It is not possible to simply glance at one of Natvar Bhavsar’s large canvases and then move on. The deep, pure colours seem to beat with life and compel one to linger a little longer. The DAG Modern in Mumbai is currently hosting “Homecoming”, a major retrospective of the artist’s works. These are not dead canvases, splashed and streaked with paint and then left to hang inertly on walls. In each work, the viewer senses a rhythm, a movement that is as discernible as in a piece of music. Not that Bhavsar wants to be prescriptive about how to look at or even think about his work. “I’m not making them to serve society,” he says, “I paint to serve my soul, and so I don’t worry about how it is viewed. In painting these, all I have done is draw people to examine them and open up their souls. So everyone finds their own meaning in my work.”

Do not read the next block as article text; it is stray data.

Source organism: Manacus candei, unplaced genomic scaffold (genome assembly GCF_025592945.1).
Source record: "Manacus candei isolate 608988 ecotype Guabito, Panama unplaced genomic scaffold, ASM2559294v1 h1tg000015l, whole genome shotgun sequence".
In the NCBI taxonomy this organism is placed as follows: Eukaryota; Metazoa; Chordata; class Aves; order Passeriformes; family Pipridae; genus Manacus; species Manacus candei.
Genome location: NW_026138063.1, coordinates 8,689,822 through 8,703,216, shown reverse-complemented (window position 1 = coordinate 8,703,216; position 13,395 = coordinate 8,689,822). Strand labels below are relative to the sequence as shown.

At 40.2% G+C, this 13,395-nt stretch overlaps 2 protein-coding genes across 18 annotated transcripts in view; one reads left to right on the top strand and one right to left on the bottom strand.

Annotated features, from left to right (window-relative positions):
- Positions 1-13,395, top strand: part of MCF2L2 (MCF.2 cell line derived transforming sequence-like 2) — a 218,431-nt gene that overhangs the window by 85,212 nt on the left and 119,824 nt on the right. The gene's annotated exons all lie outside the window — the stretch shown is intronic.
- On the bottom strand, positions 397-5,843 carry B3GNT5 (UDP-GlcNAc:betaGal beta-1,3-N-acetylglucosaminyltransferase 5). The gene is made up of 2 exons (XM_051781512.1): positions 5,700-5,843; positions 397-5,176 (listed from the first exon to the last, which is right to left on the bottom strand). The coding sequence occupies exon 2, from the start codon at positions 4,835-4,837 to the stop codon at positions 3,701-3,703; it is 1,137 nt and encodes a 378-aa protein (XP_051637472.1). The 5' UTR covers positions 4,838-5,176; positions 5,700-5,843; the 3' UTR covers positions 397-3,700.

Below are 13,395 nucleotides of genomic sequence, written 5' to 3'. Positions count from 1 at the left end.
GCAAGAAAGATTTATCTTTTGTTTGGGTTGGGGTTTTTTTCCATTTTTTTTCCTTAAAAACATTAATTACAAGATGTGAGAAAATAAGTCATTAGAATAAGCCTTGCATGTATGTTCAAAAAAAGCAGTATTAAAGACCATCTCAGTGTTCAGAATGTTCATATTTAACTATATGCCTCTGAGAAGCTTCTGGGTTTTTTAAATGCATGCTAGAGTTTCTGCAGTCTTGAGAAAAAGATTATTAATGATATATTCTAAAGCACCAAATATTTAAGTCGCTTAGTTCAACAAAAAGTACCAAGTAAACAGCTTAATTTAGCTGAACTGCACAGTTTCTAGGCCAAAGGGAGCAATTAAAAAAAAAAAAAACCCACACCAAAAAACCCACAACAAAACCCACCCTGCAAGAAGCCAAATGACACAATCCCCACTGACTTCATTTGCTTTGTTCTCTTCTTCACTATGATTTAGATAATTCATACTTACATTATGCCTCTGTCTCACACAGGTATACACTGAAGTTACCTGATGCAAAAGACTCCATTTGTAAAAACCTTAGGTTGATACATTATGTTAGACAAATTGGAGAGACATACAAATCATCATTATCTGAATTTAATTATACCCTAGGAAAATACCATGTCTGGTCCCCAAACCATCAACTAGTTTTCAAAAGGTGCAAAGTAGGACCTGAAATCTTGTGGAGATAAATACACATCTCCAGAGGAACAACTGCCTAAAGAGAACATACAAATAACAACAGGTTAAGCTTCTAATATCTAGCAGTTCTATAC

This is the first major exhibition of the artist’s works in India. Bhavsar says that he had “yearned” for this occasion for a long time. “I’ve known almost everyone in India’s intellectual and artistic circles for many years and many, like Tyeb Mehta, have also visited me in New York. But somehow, a show on a large scale has never worked out until now,” he says, when we meet him at the gallery.
Still, Bhavsar believes there is a time and place for everything. “And I have always been in the right place at the right time,” he says, chuckling, “In a sense, everything was brought to me to march onwards.” The artist perhaps errs on the side of modesty, but there’s no doubt about the remarkable journey he had made from the village of Gothava in Gujarat, where he was born in 1934 into a family of educators and textile hand-printers, all the way to the glamorous and revolutionary cultural and artistic landscape of New York City in the 1960s.